The Indian realty sector is finding out novel ways to tide over persisting financial problems. The latest attraction seems to be setting up of Property Bonds. Many realtors are hoping that this will help them keep their head above water by infusing the much-needed capital into the debt-laden commercial segment.
The property bonds are to be backed by the income that companies get through rentals from the commercial and retail markets. This move supported by the proposal of SEBI to allow listing of Real Estate Investment Trusts (REIT) should hopefully reduce the debt burden.
Most of the entrants to the Bond market are located up north where there are a huge stockpile of lease rentals that could be off-loaded at a very short notice. Apparently this surprise move has been in the making for a long time now. The seed for the development of the bond structure was sown by a couple of foreign banks through advice given to their domestic clients.
The Bond structure is based on the Lease-Rental discounting model. In such a case the interest on the bond would be paid from the rental income of the leased properties while the total value of the bond would be given at the end of the maturity period. The tenure of these bonds is likely to be around 5 to 7 years.
The front-runners in this category are IDFC and DLF. DLF has been earning a handsome amount as rental income and this is a sure shot way to put it to better use. Primarily it will be used to reduce its credit.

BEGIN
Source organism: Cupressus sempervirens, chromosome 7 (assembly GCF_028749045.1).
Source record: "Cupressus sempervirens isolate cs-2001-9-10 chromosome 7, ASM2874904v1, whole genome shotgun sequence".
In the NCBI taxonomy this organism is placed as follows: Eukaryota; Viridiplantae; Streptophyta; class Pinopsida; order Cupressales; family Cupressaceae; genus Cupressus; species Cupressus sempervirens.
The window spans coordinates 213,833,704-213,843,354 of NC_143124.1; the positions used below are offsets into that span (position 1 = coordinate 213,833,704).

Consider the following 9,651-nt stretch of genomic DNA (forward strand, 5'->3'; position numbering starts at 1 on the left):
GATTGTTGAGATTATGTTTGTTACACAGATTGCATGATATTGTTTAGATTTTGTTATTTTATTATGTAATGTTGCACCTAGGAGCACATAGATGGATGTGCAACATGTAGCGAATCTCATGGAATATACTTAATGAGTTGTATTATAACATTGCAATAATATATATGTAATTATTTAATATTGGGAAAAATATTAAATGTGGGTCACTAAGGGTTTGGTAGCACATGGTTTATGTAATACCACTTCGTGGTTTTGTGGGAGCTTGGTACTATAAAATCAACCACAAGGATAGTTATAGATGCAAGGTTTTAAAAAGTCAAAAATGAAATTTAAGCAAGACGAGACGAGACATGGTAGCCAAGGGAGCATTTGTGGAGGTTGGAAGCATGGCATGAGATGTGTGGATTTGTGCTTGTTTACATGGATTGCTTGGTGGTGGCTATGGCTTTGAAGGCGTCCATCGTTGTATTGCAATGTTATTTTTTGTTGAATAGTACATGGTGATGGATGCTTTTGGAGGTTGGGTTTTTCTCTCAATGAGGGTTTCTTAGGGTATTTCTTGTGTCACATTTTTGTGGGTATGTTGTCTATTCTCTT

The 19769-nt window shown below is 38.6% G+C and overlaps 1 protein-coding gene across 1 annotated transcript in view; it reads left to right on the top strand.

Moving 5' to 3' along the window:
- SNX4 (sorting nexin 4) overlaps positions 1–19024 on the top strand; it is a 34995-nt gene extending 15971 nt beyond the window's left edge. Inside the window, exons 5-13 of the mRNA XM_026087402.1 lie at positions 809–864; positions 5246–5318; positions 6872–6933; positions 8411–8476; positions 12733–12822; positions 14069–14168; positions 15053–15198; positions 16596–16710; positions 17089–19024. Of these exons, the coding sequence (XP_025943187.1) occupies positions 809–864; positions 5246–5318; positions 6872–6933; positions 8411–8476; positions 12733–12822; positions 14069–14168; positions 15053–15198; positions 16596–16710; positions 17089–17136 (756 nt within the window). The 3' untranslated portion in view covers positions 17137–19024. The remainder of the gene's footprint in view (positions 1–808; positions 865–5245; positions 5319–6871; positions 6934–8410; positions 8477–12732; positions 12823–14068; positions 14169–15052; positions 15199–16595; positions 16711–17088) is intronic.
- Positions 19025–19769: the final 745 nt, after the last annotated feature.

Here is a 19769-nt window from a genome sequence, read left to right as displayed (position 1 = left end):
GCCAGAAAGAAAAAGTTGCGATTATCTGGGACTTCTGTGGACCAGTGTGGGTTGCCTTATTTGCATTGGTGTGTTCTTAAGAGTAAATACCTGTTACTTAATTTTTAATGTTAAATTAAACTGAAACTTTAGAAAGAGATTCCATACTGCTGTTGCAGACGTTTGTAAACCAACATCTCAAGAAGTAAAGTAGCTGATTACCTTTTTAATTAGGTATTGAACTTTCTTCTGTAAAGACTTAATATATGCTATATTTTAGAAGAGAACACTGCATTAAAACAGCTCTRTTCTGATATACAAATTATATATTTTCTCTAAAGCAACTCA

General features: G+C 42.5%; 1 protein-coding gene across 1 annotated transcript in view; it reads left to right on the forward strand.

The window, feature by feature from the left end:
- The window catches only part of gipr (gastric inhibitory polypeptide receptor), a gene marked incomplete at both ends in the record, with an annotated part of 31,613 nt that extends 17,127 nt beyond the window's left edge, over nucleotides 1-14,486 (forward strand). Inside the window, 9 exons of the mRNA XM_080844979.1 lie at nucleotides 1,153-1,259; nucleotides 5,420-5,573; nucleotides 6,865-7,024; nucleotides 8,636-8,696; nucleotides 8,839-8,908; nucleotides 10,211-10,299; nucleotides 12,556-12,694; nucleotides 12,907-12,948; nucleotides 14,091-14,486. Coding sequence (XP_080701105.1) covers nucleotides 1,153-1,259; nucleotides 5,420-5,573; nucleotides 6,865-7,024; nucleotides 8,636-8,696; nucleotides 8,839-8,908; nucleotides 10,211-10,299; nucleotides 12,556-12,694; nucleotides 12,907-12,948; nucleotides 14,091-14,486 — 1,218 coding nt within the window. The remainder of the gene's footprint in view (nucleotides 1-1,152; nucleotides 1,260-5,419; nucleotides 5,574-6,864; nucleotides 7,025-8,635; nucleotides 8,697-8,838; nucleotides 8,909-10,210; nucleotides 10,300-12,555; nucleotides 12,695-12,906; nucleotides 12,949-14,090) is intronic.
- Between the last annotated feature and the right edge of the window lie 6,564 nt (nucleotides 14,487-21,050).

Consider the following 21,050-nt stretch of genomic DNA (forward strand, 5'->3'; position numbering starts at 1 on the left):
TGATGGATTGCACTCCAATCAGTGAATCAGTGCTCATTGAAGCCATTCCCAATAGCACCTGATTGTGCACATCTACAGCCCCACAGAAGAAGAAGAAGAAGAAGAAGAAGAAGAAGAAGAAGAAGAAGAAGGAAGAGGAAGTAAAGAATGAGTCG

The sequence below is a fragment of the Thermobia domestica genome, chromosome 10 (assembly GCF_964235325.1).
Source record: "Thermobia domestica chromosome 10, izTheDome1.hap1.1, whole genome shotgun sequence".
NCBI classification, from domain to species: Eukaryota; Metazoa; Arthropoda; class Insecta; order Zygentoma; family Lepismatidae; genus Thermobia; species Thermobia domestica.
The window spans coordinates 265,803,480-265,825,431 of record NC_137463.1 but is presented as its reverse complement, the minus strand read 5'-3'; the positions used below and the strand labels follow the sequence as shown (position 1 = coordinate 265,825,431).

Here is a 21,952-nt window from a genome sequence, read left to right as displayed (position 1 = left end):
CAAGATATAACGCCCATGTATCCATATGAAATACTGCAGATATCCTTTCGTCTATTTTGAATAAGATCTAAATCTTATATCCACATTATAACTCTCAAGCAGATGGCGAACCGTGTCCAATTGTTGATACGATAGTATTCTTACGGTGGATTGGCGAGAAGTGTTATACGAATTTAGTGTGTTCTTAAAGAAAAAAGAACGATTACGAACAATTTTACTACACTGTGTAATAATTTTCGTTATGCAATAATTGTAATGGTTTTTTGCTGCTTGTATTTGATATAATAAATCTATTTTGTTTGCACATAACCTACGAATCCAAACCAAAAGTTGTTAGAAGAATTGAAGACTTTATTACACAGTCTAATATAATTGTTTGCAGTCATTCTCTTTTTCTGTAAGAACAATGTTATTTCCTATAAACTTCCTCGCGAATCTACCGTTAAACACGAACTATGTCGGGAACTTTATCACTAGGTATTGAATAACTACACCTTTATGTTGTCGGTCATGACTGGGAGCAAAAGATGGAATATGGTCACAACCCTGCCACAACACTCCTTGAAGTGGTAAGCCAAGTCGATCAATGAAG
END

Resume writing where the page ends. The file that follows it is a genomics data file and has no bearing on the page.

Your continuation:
The bull run of Indian real estate in the years preceding the recession saw many a developer queuing up in front of banks. The intention was to gobble up loans with the lowest interest rates. But the financial crisis that followed put a spanner in their works. The realtors are now facing the twin challenges of disburdening the unsold inventories as well as raising enough capital in order to reduce debt from the loans.
The Indian market has not favoured funding for the bond market. This has necessitated the latest move to come up with unique ways of raising money.
Although it is an offbeat venture, the risks associated are still plenty to discourage an investor. Interest payments could be affected if there is no regularity on the payment of rentals. Ironically this was one of the major contributing factors for the sub-prime crisis of 2008. Therefore many developers are adopting the wait-and-watch approach in order to ensure that the bond market can be relied upon lest it may backfire.